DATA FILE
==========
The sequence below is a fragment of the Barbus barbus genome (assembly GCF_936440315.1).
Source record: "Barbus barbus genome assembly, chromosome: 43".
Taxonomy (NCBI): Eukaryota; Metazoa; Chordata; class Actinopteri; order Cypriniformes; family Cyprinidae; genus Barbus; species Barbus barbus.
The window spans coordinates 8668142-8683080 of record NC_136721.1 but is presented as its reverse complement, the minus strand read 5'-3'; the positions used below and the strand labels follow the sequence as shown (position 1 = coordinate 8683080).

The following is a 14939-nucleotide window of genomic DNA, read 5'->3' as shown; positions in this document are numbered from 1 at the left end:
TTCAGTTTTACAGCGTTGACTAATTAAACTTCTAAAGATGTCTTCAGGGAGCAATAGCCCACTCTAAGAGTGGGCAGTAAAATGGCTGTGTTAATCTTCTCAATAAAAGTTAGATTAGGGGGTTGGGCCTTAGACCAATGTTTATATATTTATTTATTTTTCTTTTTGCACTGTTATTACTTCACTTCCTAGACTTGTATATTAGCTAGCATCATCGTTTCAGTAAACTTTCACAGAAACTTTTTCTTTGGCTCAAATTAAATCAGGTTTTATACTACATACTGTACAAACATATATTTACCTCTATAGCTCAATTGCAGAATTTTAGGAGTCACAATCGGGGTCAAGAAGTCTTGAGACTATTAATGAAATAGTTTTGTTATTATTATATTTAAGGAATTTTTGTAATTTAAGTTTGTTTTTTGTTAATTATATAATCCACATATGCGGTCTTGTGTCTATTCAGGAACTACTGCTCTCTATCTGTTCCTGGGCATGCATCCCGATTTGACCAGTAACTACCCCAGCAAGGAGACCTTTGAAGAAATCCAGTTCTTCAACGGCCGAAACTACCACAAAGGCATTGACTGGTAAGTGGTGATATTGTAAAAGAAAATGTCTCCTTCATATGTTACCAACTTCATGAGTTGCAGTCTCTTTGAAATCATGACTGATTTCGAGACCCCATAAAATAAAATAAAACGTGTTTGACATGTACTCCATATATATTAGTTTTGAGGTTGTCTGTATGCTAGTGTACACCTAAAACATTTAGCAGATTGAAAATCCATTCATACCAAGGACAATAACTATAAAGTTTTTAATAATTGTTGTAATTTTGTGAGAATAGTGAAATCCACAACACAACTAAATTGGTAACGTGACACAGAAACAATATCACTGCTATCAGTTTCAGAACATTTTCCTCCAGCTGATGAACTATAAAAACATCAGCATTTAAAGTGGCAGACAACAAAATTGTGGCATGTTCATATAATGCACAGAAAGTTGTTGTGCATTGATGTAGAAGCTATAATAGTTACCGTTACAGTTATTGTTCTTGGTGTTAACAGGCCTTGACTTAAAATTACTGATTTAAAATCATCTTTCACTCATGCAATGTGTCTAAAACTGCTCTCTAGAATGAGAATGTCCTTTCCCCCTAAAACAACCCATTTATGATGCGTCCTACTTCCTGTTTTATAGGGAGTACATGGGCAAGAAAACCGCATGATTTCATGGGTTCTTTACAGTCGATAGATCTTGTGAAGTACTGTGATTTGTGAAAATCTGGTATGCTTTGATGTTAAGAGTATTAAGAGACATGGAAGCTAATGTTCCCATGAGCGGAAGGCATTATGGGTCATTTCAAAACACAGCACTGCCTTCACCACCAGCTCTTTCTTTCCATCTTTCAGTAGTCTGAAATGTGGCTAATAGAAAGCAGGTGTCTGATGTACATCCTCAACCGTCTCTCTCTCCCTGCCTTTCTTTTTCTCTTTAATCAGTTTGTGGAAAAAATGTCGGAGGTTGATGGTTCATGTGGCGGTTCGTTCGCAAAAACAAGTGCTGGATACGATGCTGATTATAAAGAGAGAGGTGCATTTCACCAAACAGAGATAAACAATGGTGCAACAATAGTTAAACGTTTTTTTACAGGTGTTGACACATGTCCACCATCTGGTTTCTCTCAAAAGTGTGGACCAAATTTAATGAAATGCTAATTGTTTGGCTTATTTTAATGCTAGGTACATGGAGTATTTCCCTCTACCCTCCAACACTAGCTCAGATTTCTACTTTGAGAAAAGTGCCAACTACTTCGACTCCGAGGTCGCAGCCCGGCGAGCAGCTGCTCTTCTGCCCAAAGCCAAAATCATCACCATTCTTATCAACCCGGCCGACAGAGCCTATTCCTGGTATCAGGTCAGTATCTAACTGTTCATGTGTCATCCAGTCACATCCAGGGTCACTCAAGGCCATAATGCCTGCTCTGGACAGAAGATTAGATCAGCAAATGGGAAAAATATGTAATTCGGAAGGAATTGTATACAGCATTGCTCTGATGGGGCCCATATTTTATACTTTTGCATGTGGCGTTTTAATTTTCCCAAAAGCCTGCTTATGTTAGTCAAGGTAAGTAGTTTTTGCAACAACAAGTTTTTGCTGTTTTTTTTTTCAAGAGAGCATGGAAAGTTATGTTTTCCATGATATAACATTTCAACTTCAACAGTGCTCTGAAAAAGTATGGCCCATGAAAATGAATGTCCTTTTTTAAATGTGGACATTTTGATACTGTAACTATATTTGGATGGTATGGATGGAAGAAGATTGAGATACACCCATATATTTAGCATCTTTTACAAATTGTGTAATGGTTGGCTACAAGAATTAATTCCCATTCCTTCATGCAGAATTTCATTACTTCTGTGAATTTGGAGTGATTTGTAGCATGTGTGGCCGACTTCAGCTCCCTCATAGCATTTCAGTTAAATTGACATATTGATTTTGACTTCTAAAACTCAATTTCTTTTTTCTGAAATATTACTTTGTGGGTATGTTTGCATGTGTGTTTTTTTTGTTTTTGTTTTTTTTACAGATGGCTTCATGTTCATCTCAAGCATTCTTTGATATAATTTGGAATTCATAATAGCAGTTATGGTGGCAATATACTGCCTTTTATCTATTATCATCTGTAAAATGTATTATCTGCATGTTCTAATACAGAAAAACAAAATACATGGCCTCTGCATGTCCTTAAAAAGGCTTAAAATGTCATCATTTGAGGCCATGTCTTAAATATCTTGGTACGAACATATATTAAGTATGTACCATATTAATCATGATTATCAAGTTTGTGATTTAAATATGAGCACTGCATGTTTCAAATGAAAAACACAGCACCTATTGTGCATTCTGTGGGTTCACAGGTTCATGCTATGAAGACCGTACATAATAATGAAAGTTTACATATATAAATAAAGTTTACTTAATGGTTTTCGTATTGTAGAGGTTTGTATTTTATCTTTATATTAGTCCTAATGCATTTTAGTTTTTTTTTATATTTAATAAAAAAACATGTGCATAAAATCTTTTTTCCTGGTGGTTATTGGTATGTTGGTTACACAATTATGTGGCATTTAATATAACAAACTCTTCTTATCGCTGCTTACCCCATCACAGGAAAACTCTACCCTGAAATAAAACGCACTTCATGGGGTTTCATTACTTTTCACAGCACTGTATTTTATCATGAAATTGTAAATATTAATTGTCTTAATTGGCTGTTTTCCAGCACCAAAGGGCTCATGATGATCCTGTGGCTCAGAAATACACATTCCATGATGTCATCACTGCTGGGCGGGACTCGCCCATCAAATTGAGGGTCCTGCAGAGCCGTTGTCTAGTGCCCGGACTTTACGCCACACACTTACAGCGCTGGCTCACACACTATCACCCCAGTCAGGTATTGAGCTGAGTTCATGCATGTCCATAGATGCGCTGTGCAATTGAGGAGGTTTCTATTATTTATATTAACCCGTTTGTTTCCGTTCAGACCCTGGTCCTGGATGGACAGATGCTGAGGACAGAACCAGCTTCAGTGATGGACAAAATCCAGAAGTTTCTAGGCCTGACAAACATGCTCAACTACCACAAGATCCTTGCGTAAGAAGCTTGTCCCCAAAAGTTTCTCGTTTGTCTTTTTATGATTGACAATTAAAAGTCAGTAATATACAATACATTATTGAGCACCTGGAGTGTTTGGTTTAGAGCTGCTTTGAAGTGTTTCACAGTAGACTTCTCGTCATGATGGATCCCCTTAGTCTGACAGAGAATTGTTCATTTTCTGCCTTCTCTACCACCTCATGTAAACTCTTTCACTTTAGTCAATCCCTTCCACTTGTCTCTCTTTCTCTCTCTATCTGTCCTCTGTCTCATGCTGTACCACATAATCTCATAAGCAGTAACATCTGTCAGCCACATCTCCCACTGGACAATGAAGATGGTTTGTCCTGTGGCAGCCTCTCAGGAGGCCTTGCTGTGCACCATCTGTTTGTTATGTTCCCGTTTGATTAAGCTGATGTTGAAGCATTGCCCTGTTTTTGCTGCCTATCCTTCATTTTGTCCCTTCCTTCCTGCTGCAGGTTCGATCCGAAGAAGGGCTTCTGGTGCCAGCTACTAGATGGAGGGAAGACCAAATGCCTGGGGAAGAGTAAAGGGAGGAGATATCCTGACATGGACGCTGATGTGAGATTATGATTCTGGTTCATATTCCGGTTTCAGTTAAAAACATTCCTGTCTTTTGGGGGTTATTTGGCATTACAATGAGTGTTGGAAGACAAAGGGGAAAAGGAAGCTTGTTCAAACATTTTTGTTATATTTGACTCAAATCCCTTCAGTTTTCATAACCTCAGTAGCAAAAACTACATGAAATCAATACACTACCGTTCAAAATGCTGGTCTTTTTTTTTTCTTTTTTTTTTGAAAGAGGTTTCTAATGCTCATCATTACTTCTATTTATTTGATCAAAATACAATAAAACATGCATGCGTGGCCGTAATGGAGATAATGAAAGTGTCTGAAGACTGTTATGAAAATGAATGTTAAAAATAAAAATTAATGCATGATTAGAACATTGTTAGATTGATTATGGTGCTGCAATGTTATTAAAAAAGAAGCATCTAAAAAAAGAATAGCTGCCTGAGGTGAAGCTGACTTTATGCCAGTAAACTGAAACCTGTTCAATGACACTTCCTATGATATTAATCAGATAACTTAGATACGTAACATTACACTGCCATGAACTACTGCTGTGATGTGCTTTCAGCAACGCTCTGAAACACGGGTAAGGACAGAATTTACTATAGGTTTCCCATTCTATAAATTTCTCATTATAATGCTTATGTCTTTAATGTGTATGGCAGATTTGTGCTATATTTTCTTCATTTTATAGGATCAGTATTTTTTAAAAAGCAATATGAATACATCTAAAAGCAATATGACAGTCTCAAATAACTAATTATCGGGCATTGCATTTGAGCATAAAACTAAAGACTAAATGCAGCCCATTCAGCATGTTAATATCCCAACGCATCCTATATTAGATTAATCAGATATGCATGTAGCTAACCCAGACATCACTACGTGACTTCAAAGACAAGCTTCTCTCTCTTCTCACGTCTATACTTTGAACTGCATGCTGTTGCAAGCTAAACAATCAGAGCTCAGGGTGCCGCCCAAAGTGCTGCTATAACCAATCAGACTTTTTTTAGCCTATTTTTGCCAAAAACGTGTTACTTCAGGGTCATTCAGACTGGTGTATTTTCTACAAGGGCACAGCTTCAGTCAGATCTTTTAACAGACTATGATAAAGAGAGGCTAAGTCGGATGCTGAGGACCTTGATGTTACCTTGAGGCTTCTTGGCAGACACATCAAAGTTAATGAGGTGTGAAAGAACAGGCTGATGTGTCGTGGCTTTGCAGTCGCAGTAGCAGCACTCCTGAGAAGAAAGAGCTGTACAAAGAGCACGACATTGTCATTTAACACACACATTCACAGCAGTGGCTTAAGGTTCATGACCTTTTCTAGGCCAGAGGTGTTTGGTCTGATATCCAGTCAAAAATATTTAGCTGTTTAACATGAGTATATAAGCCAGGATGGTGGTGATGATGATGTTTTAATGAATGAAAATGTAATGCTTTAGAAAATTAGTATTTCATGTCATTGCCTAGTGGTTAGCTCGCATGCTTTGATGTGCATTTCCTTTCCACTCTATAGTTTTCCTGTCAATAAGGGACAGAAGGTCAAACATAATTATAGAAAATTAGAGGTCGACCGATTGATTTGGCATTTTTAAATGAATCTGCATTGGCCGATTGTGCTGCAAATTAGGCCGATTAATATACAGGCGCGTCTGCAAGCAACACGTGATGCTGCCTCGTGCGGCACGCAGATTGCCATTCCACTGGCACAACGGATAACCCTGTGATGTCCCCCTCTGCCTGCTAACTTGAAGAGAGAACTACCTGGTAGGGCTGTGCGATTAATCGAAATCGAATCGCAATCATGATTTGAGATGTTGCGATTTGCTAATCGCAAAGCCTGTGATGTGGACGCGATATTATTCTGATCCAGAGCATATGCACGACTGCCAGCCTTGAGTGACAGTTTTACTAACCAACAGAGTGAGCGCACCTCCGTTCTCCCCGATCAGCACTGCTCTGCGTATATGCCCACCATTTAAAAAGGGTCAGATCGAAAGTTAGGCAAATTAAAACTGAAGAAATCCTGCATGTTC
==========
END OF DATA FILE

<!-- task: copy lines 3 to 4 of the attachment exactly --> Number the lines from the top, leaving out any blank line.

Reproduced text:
Taxonomy (NCBI): Eukaryota; Metazoa; Chordata; class Actinopteri; order Cypriniformes; family Cyprinidae; genus Barbus; species Barbus barbus.
The window spans coordinates 8668142-8683080 of record NC_136721.1 but is presented as its reverse complement, the minus strand read 5'-3'; the positions used below and the strand labels follow the sequence as shown (position 1 = coordinate 8683080).